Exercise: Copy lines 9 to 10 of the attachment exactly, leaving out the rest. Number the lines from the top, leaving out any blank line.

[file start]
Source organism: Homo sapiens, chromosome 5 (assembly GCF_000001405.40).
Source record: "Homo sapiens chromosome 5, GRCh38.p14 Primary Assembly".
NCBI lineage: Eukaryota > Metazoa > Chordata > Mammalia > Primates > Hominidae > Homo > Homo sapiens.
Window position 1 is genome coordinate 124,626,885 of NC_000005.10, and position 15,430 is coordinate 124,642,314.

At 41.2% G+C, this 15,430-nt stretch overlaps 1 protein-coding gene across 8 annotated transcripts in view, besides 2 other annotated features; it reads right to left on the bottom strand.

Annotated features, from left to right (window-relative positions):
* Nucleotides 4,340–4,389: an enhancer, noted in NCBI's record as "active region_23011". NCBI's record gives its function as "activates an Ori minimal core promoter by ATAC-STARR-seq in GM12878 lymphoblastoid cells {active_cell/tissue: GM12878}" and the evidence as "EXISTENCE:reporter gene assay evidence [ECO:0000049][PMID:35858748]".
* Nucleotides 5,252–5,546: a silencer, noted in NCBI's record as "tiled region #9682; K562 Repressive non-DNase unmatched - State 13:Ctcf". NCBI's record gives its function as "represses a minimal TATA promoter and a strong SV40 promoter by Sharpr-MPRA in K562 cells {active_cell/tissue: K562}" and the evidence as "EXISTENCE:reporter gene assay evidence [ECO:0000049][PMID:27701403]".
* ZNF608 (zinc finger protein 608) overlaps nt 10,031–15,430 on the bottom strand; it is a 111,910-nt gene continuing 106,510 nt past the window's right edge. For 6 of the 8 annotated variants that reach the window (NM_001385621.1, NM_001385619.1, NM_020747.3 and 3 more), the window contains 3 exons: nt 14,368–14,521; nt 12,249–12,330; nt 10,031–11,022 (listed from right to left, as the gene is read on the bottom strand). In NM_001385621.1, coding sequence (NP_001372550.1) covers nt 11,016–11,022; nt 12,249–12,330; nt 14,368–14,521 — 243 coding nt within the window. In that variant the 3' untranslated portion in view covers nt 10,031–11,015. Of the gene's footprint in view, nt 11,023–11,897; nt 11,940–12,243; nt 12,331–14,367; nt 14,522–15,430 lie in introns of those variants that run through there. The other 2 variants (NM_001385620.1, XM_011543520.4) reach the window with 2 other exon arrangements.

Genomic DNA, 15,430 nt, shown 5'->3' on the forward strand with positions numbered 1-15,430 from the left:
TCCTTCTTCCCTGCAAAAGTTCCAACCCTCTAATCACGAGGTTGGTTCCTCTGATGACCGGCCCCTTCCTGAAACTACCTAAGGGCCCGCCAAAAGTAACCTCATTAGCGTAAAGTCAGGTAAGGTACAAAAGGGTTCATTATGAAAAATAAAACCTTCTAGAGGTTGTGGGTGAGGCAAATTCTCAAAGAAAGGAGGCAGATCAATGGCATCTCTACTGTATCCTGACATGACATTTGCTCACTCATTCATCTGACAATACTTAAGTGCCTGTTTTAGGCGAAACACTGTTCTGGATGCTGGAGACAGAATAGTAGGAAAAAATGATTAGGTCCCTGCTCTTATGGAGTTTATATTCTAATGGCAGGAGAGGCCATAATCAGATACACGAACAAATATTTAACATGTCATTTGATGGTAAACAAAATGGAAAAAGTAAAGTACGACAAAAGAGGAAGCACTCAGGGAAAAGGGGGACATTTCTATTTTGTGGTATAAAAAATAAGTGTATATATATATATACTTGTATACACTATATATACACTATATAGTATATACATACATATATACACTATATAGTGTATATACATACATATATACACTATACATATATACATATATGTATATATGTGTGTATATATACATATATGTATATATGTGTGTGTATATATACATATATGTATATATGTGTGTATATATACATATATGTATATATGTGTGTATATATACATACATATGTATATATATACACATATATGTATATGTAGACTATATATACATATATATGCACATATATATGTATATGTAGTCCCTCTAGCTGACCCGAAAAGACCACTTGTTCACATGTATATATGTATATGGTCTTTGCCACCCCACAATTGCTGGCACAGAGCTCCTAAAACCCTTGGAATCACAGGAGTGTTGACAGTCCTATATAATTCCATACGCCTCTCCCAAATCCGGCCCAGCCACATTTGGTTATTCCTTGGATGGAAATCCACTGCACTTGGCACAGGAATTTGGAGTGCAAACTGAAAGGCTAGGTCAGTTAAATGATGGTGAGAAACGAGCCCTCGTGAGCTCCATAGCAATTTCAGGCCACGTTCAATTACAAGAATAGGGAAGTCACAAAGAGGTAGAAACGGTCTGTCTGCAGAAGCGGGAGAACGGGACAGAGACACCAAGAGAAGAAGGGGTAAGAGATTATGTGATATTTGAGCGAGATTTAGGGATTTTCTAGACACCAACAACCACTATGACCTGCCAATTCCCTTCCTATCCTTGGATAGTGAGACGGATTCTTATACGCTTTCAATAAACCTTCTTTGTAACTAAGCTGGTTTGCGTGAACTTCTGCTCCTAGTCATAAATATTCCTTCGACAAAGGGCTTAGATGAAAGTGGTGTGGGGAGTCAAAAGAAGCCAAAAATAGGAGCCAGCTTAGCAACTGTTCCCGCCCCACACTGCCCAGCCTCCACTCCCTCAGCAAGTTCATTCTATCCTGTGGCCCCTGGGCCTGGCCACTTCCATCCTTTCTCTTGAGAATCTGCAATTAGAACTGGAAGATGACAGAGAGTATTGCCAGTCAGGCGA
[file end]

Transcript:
* ZNF608 (zinc finger protein 608) overlaps nt 10,031–15,430 on the bottom strand; it is a 111,910-nt gene continuing 106,510 nt past the window's right edge. For 6 of the 8 annotated variants that reach the window (NM_001385621.1, NM_001385619.1, NM_020747.3 and 3 more), the window contains 3 exons: nt 14,368–14,521; nt 12,249–12,330; nt 10,031–11,022 (listed from right to left, as the gene is read on the bottom strand). In NM_001385621.1, coding sequence (NP_001372550.1) covers nt 11,016–11,022; nt 12,249–12,330; nt 14,368–14,521 — 243 coding nt within the window. In that variant the 3' untranslated portion in view covers nt 10,031–11,015. Of the gene's footprint in view, nt 11,023–11,897; nt 11,940–12,243; nt 12,331–14,367; nt 14,522–15,430 lie in introns of those variants that run through there. The other 2 variants (NM_001385620.1, XM_011543520.4) reach the window with 2 other exon arrangements.

Genomic DNA, 15,430 nt, shown 5'->3' on the forward strand with positions numbered 1-15,430 from the left: